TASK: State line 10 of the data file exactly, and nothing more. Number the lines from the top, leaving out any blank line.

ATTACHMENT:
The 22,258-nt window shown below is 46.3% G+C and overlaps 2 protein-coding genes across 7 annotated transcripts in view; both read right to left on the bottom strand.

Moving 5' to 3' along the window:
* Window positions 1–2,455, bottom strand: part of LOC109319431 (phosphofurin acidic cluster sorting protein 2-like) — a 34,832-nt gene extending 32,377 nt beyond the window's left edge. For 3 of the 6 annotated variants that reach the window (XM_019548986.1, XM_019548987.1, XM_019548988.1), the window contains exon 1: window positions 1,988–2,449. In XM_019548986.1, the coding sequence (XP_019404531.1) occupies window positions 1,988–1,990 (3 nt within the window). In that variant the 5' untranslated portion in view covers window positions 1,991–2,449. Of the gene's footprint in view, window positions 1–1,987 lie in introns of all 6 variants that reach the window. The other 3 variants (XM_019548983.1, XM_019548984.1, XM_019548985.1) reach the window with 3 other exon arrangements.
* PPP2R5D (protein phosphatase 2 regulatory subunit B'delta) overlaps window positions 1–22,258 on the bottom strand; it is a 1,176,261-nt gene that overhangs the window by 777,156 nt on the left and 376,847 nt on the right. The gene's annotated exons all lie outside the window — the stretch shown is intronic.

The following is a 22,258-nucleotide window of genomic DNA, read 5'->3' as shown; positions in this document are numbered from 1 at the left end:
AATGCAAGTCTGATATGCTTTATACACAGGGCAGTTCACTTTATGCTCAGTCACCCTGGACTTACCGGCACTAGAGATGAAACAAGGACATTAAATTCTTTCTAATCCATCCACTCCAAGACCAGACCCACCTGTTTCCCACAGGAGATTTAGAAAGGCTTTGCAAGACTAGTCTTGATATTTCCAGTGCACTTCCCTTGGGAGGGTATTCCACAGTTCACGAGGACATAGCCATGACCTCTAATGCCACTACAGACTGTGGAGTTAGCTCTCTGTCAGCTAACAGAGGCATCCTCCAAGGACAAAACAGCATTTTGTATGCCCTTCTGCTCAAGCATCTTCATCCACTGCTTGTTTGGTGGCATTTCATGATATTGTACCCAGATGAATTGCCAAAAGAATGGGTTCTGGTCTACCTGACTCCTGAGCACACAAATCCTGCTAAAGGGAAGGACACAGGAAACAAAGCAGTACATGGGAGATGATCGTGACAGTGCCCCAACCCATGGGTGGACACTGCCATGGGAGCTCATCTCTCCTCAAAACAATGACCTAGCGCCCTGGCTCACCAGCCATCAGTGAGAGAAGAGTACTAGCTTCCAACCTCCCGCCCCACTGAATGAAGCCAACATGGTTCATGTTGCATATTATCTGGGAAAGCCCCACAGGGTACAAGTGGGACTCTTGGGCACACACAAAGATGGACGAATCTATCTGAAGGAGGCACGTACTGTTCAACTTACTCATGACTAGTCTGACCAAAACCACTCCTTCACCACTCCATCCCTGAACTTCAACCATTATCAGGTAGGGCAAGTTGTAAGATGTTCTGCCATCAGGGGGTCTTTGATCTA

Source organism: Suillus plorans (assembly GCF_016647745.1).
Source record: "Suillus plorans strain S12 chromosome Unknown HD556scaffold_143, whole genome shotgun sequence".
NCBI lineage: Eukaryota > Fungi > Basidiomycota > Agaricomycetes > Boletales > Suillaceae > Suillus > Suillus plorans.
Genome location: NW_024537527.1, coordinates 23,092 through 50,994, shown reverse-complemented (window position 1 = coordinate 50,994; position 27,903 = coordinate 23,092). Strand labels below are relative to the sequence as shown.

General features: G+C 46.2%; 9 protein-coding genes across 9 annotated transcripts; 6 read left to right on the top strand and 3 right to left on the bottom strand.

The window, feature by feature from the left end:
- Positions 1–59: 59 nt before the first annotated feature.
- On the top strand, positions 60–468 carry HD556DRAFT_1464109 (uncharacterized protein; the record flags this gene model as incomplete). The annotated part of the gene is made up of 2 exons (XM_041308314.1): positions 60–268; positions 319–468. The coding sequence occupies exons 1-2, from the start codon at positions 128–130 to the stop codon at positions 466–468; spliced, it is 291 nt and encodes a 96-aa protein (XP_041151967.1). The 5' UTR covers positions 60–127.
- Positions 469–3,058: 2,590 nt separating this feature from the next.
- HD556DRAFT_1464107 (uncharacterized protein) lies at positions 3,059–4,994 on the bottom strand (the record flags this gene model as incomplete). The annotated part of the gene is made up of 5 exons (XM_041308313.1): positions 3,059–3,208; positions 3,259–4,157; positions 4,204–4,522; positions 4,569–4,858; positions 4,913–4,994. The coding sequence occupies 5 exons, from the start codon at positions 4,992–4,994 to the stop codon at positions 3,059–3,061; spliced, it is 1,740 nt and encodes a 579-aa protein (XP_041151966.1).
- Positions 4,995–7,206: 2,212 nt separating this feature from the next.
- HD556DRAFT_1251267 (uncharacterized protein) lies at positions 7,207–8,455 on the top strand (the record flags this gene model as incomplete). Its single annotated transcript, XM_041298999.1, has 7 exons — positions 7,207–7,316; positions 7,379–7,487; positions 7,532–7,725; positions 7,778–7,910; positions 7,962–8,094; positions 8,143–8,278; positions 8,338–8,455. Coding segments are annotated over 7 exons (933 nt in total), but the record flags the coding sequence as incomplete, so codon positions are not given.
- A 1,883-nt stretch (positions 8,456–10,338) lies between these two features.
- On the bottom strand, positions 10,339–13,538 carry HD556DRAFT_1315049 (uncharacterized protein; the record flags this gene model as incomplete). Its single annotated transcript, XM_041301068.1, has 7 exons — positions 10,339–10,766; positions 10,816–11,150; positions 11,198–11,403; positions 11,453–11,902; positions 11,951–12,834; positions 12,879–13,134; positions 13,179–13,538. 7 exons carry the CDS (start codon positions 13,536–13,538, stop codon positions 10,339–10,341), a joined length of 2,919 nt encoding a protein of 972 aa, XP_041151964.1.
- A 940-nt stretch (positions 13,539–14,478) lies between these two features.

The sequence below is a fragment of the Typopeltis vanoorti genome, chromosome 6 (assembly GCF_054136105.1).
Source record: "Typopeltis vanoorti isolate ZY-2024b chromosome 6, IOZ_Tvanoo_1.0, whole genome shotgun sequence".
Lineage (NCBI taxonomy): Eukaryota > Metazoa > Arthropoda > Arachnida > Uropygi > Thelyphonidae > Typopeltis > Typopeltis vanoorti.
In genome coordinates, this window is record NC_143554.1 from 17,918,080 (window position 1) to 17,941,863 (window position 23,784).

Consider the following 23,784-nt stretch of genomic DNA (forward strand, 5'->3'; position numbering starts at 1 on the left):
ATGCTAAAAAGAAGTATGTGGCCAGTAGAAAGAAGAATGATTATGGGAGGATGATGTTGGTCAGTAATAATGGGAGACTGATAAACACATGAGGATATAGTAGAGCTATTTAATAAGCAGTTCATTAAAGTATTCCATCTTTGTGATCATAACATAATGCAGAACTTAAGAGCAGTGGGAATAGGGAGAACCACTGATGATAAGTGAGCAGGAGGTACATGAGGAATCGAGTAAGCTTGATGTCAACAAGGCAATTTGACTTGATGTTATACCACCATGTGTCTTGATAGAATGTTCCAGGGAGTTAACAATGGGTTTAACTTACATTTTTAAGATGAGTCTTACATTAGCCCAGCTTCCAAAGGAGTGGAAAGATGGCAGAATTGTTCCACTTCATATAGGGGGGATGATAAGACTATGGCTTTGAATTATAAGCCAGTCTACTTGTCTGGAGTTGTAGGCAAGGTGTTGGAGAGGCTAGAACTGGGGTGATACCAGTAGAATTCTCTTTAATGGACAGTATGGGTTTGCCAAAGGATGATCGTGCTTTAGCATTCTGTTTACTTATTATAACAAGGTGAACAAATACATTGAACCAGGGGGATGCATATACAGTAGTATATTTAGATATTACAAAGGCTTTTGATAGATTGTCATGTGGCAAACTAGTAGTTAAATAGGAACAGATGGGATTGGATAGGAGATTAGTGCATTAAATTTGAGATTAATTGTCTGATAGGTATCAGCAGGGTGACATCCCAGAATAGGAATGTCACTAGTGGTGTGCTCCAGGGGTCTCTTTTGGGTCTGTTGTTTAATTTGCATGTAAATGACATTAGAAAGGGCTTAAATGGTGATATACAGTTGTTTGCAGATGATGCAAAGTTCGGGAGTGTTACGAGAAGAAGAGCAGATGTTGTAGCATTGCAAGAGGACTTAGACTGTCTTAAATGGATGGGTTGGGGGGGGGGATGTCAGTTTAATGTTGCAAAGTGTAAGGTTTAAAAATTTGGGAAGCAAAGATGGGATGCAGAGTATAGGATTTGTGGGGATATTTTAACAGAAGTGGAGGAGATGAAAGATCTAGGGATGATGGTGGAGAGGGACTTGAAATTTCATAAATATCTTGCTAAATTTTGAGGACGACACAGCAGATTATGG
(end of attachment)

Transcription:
Genome location: NW_024537527.1, coordinates 23,092 through 50,994, shown reverse-complemented (window position 1 = coordinate 50,994; position 27,903 = coordinate 23,092). Strand labels below are relative to the sequence as shown.